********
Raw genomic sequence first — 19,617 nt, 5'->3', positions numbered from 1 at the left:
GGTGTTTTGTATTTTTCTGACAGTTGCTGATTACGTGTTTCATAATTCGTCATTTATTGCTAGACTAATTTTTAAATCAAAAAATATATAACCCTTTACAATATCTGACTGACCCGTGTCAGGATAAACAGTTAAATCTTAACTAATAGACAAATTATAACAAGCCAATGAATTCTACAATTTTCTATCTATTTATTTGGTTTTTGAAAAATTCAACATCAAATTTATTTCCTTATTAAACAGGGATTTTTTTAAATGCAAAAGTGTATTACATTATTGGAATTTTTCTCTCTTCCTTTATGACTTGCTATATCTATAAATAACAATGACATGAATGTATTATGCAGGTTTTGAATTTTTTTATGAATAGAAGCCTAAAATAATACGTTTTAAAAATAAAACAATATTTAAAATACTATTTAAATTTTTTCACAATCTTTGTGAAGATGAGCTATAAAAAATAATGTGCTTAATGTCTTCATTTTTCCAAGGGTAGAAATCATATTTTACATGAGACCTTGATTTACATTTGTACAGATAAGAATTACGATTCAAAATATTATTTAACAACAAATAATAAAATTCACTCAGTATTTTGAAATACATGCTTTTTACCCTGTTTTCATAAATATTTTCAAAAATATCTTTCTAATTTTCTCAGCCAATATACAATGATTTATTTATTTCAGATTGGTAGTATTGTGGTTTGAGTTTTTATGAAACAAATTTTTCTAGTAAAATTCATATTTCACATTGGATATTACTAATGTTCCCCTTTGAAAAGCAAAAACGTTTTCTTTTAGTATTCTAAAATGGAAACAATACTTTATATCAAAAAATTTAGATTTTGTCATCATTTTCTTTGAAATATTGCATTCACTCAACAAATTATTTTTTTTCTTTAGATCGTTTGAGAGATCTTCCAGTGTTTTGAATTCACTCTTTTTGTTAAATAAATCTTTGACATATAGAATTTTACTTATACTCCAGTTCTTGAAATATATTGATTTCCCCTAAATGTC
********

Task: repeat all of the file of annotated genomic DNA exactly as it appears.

Raw genomic sequence first — 19,617 nt, 5'->3', positions numbered from 1 at the left:
GGTGTTTTGTATTTTTCTGACAGTTGCTGATTACGTGTTTCATAATTCGTCATTTATTGCTAGACTAATTTTTAAATCAAAAAATATATAACCCTTTACAATATCTGACTGACCCGTGTCAGGATAAACAGTTAAATCTTAACTAATAGACAAATTATAACAAGCCAATGAATTCTACAATTTTCTATCTATTTATTTGGTTTTTGAAAAATTCAACATCAAATTTATTTCCTTATTAAACAGGGATTTTTTTAAATGCAAAAGTGTATTACATTATTGGAATTTTTCTCTCTTCCTTTATGACTTGCTATATCTATAAATAACAATGACATGAATGTATTATGCAGGTTTTGAATTTTTTTATGAATAGAAGCCTAAAATAATACGTTTTAAAAATAAAACAATATTTAAAATACTATTTAAATTTTTTCACAATCTTTGTGAAGATGAGCTATAAAAAATAATGTGCTTAATGTCTTCATTTTTCCAAGGGTAGAAATCATATTTTACATGAGACCTTGATTTACATTTGTACAGATAAGAATTACGATTCAAAATATTATTTAACAACAAATAATAAAATTCACTCAGTATTTTGAAATACATGCTTTTTACCCTGTTTTCATAAATATTTTCAAAAATATCTTTCTAATTTTCTCAGCCAATATACAATGATTTATTTATTTCAGATTGGTAGTATTGTGGTTTGAGTTTTTATGAAACAAATTTTTCTAGTAAAATTCATATTTCACATTGGATATTACTAATGTTCCCCTTTGAAAAGCAAAAACGTTTTCTTTTAGTATTCTAAAATGGAAACAATACTTTATATCAAAAAATTTAGATTTTGTCATCATTTTCTTTGAAATATTGCATTCACTCAACAAATTATTTTTTTTCTTTAGATCGTTTGAGAGATCTTCCAGTGTTTTGAATTCACTCTTTTTGTTAAATAAATCTTTGACATATAGAATTTTACTTATACTCCAGTTCTTGAAATATATTGATTTCCCCTAAATGTC